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The menus of most coffee shops will always include a host of espresso-based beverages. From latte to Americano, macchiato to cortado, we’re used to expecting the difference between these drinks to stem from how much hot water, steamed milk, or froth they each contain – if any. Their common unifier is always that full-bodied shot of espresso.

But now, all of a sudden, you hear about ristretto. How is a ristretto different from an espresso? In this case, the difference boils down to the process of coffee extraction. Let’s see what each of these beverages is, and how they’re made. In the end, it’s these factors that account for the final difference in flavor.

What’s an Espresso?

An espresso is usually the basis for most coffeeshop drinks, like all the ones we mentioned above. More recently, however, baristas have taken to using ristrettos as the basis for these same, milky beverages – but we’ll get into that a bit later.

So an espresso is a 30 ml shot of coffee made with a (surprise!) espresso machine. High-pressure, piping hot water goes through about 7-9 grams of finely ground coffee beans for anywhere between 25 to 30 seconds. The result is an intense, strong shot of coffee that can be drunk on its own or added onto. A lot of coffee shops that make big drinks use double shots of espresso or doppio.

Some people that drink espresso straight like to add a bit of sugar to soften the strong flavor.

An espresso has three layers: the bottom is the darkest, and also known as the “body.” The middle is lighter, and is referred to as the “heart.” Finally, the top of an espresso is adorned with a thin, light-brown layer referred to as “crema,” which accounts for the almost creamy finish and deep aftertaste of an espresso shot.

What’s a Ristretto?

The main difference between a ristretto and an espresso is in the brewing process. Namely, the time and the amount of water used for each beverage differ, while everything else in the method is the same. So to make a ristretto, you use the same process and the same amount of coffee as you would for an espresso. However, you only use half the amount of water that you’d use for an espresso, so a ristretto is only about 15 ml per shot. Plus, the extraction time is shorter, lasting only about 15 seconds.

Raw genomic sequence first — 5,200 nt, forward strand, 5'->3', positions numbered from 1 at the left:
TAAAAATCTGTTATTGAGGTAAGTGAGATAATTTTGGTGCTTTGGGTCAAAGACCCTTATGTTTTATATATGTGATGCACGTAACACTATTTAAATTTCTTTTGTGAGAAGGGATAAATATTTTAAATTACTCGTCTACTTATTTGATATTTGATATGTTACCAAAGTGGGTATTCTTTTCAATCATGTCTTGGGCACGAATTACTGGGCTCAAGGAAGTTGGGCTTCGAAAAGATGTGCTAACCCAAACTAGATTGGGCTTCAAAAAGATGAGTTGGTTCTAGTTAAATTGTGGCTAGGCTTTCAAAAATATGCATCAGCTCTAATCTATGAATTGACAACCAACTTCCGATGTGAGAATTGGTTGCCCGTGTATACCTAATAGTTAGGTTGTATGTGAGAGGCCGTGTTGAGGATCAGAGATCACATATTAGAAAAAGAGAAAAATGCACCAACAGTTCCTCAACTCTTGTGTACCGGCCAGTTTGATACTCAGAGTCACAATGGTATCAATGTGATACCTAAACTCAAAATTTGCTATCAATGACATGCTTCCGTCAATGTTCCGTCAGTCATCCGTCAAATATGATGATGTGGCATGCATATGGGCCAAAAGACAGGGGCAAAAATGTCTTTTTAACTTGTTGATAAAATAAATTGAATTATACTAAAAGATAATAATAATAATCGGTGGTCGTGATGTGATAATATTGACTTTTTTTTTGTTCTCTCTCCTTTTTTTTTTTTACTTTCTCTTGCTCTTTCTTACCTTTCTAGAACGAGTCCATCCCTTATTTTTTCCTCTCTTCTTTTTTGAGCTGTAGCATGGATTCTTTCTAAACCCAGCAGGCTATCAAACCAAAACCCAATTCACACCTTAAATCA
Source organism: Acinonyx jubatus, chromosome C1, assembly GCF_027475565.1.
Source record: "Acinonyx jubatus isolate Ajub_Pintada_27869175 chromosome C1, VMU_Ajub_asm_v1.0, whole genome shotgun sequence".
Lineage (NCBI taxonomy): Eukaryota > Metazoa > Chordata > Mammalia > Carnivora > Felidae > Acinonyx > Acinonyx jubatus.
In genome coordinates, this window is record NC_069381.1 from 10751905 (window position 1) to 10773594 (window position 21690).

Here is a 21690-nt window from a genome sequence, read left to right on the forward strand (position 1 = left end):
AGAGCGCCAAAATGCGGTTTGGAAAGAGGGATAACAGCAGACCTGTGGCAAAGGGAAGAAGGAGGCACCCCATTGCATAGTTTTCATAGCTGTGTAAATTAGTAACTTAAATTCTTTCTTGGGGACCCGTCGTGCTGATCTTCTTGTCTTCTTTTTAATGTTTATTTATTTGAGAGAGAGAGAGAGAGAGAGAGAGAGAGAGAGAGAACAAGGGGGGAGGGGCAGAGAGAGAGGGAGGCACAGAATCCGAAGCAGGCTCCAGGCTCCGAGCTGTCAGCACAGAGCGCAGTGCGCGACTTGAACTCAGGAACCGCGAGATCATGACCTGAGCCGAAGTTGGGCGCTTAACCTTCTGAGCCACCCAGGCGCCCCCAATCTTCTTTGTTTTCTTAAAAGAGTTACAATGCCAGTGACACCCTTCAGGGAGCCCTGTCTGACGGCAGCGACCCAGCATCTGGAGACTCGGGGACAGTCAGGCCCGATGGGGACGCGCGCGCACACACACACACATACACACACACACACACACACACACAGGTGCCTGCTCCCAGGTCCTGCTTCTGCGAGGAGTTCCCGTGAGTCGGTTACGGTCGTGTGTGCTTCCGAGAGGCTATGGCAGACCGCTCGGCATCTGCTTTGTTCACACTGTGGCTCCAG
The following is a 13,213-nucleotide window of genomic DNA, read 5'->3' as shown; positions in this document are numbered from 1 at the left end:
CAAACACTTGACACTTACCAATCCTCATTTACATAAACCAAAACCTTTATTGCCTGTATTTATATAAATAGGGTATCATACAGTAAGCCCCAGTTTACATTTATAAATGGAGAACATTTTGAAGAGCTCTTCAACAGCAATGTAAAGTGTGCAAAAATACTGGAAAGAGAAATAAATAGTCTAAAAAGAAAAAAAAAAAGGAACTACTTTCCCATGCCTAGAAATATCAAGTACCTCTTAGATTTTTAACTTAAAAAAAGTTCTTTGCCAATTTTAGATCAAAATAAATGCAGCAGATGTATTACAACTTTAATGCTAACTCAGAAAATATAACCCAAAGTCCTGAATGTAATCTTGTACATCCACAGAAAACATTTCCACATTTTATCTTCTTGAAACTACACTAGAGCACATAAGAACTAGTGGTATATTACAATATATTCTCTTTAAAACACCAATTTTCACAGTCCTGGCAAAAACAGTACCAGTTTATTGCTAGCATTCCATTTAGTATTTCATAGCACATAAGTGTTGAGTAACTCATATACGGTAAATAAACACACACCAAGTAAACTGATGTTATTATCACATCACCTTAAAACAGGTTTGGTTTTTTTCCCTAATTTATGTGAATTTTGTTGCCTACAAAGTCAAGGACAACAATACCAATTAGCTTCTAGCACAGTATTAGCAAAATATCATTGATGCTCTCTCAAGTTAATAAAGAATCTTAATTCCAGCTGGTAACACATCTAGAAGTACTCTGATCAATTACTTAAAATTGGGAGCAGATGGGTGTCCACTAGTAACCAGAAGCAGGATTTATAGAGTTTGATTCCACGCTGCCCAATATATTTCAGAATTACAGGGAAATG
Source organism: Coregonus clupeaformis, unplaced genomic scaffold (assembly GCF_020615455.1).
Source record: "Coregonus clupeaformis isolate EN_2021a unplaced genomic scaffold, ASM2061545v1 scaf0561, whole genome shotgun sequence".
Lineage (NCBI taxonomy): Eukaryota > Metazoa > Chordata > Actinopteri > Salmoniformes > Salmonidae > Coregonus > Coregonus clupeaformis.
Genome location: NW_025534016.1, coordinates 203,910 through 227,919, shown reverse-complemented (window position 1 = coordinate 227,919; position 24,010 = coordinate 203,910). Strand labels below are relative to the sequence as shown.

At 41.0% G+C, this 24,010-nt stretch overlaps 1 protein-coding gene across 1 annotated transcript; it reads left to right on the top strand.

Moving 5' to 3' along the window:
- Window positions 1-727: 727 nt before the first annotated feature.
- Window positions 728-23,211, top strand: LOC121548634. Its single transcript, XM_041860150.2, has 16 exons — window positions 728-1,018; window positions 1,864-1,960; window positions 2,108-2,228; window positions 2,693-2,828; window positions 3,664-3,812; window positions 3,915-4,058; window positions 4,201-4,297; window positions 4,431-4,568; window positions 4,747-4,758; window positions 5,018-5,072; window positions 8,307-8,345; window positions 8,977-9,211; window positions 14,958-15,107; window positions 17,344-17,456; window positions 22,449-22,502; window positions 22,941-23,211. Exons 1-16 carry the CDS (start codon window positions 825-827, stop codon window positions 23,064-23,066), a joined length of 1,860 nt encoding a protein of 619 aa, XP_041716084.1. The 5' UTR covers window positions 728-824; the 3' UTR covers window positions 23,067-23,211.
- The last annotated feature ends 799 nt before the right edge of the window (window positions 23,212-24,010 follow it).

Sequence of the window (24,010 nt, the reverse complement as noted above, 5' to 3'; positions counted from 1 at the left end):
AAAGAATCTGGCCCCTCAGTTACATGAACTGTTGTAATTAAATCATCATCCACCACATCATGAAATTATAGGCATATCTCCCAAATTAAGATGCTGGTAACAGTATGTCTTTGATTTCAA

The resulting shot is not only different from the espresso in quantity, but also in flavor.

The main difference between ristretto and espresso is the amount of water and extraction time.

What Are the Differences Between a Ristretto and an Espresso?

So because of the shorter extraction time and smaller amount of water, a ristretto is different from an espresso in overall quantity, caffeine, and flavor.

Quantity-wise, we already covered that a ristretto is half the size of an espresso, about 15 ml. Some coffeeshops which have started using ristrettos to make milky coffee drinks as well, usually use a double shot.

In terms of caffeine, the shorter extraction process yields a shot with a bit less caffeine than an espresso. The variance in caffeine content is quite small, however.

The most important difference, of course, is taste. Due to the shorter extraction time and smaller amount of water used, the taste of a ristretto is stronger, bolder, and more concentrated. However, a ristretto has a sweeter finish than an espresso.

While a ristretto must sound quite beautiful by now, it’s also, unfortunately, easier to mess up than an espresso. As the extraction process is shorter, beans that are not finely ground may result in an under-extracted cup of coffee, which is sometimes unpleasantly bitter.

Ristrettos In Milk-Based Drinks

Some coffee shops prefer using ristrettos in milk-based drinks like lattes and cappuccinos since the milk and cream complement the sweet finish and bold flavor of the ristretto really well. They come together as a flavorful balance between strong and sweet. If you prefer a sweeter finish in your coffee, you may ask your barista to use a double ristretto instead of an espresso, and see what happens!

In fact, some popular coffee shops already use ristretto for certain beverages. Starbucks, for instance, prepare flat whites with ristretto shots rather than espresso shots.

If you want to enjoy good coffee in your home, but aren’t ready to sacrifice money and kitchen counter space for an espresso machine, you can always experiment with flavors and beans using a great pour-over coffee maker.

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